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In a developing country like Pakistan where governments have not paid due attention to raise the standard of living of the common people, initiatives by non-governmental and civil society have assumed special significance. Over the past many years, dozens of international non-governmental organizations (INGOs) have been performing the central role in promoting social welfare in the country. INGOs in Pakistan mostly work for utilizing the foreign funds they receive through the projects of foreign governments or Donor agencies. In the country like Pakistan where the government finds it challenging to deal with the many socio-economic problems faced by its populace, the role of INGOs in contributing to solve and support government policies to address these problems becomes vital. The INGOs have been working in Pakistan since late 1980s in the fields of education, medicine, social development, etc. They also operate as think tanks, survey teams, gallop polls agents and advisers to local administration to tackle social and education issues. It is widely believed that some of INGOs play nefarious role of weakening the ideological, social, political and economic foundations of Pakistan and creating split in the society. They even perform duties of spy agents for their masters and pass on ground intelligence and assessment regarding the societal trends and the exploitable vulnerabilities of deprived portion of society. Under the guise of development / social work, they often pretend themselves as the friends and well-wishers of the neglected classes, and silently keep on injecting poison by carrying out subversive activities to subvert the minds of down trodden class of society through stoking their socio-economic-ethnic and sectarian sensibilities.

Media that is perceived to be heavily funded by USA, Israel and India, not only reinforce their subversive activities by supporting the cause of anti-state elements but also degrade the law enforcement agencies and the government in power. Some of INGOs have supposedly a big hand in the instability of Pakistan. Having achieved considerable success in FATA, KP and Karachi, their focus has now shifted to interior Sindh, GilgitBaltistan (GB) and AJK where ethnic emotions and their deprivations are being stirred. These INGOs are also active in private education institutions particularly the elite schools, colleges and universities where teachers and professors are not only being cultivated but minds of the students are poisoned as well. They promote secularism and liberalism to demonize Islam with view to distract the youth from the righteous path of Islam. Some of the INGOs were found having connections with Indian High Commission Islamabad while some attempted to collect the data during general elections possibly to influence the results.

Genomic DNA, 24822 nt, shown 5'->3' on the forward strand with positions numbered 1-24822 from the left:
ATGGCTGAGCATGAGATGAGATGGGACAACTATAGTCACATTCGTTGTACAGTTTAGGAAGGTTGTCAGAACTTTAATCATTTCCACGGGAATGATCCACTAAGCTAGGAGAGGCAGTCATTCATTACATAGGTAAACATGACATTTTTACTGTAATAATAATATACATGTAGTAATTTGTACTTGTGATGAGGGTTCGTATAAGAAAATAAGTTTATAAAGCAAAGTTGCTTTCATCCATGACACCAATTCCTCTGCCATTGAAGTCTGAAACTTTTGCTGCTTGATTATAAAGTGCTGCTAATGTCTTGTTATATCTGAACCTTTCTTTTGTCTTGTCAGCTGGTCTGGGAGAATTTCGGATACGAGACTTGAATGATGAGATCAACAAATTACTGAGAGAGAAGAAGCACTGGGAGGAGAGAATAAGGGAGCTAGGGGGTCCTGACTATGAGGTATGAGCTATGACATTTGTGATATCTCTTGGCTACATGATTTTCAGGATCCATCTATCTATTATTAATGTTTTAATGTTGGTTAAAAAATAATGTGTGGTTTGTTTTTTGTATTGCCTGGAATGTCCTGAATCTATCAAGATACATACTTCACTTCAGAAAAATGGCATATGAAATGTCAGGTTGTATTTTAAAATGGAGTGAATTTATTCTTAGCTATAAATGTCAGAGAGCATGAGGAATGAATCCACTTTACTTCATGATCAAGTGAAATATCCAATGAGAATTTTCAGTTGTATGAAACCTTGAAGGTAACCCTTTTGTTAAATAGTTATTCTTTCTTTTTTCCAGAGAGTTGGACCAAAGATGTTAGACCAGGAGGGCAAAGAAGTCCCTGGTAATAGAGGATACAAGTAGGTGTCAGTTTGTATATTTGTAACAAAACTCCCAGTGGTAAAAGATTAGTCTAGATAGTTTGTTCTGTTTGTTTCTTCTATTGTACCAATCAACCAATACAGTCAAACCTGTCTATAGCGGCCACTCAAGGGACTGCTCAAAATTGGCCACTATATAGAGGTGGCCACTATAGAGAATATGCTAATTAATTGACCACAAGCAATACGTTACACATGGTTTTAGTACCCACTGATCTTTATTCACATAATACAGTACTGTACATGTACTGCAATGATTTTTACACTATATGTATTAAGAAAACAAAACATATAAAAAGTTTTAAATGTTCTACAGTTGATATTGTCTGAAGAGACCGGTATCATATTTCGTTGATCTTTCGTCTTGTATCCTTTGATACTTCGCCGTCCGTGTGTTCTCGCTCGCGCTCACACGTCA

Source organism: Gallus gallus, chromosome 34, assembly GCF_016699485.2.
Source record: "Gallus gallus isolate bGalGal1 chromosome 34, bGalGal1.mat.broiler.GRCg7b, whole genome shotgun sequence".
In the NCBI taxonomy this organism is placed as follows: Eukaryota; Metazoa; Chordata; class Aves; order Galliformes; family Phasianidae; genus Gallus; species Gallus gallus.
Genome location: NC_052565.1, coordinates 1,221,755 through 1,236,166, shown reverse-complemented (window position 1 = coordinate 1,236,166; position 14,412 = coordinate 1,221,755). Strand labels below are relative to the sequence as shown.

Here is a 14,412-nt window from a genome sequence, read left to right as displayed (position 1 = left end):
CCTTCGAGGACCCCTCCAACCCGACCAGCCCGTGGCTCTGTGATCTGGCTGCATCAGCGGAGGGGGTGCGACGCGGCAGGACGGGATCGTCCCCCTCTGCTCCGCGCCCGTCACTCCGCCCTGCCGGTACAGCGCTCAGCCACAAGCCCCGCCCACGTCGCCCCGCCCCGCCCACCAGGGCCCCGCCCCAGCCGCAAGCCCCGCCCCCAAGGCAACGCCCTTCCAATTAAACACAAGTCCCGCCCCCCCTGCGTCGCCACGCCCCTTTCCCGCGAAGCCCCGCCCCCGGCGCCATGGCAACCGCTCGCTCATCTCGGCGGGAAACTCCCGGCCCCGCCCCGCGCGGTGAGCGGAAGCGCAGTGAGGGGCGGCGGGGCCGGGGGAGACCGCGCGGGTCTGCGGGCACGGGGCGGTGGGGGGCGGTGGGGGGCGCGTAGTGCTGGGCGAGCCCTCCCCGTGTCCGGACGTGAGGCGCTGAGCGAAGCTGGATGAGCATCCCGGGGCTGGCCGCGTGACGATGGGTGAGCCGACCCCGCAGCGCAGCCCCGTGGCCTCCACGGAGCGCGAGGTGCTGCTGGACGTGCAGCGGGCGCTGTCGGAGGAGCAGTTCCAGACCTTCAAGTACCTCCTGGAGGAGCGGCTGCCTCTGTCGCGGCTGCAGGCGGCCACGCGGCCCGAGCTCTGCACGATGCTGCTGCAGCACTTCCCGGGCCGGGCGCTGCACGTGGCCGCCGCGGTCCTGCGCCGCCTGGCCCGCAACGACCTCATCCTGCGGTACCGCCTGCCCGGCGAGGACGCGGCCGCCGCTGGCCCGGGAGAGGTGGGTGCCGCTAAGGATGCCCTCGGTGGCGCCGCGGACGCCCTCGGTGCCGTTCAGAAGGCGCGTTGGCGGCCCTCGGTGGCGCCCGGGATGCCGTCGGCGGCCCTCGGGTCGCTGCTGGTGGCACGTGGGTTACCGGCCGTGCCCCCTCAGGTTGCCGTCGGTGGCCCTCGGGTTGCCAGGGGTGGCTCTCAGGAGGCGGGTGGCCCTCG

It is notable that INGOs started pouring into Pakistan after 1988 when Pakistan became dependent upon IMF, World Bank and US aid to run the governmental affairs. The International Donor Agencies that are considered to be funded and used by intelligence agencies started funding in Pakistan in order to cultivate more people in the garb of economic and social development projects.  After 9/11, when the US sanctions under Pressler Amendment were lifted and foreign aid started to flow in, the rate of influx of INGOs increased. A big number came when $7.5 billion worth Kerry Lugar Bill was signed in 2009. The amount required to be spent on development, military and media was spread over years. Then Pakistan Ambassador in Washington Hussain Haqqani had played a role in inserting anti-military establishment clauses after the approval of the initial agreement. He is also said to be helped CIA in the induction of Black Water and CIA contractors, spies and INGOs into Pakistan between 2008 and 2011, which enabled CIA to deploy Raymond Davis and other operators and to launch the helicopters assault in Abbottabad on May 2, 2011. The INGOs were cleverly deployed in the restive combat zones under the garb of rehabilitating the affected people. During the natural disasters of 2005 and 2010, the influx of INGOs has increased manifold in the garb of humanitarian assistance.

The INGOs are operating in Pakistan unregistered for the last 30 years. They operated freely after obtaining NOCs, and without registering and notifying their areas of work, mandate and source of funding. Their shady activities were ignored due to American and Western media pressure. The last PML-N government decided to curb their activities of unregistered INGOs. A crackdown was launched in January 2015 after it was learnt that several of INGOs were engaged in anti-Pakistan agenda. 140 NGOs were operating in Punjab out of which 7 were reported to be involved in unlawful activities. In June 2015, the then Interior Minister ChNisar Ali stated that several INGOs were backed by USA, Israel and India. “There are several NGOs operating in Pakistan without any specific agenda. They were doing something which was against Pakistan’s interest.” He alleged that most of them were taking part in “anti-Pakistan” activities.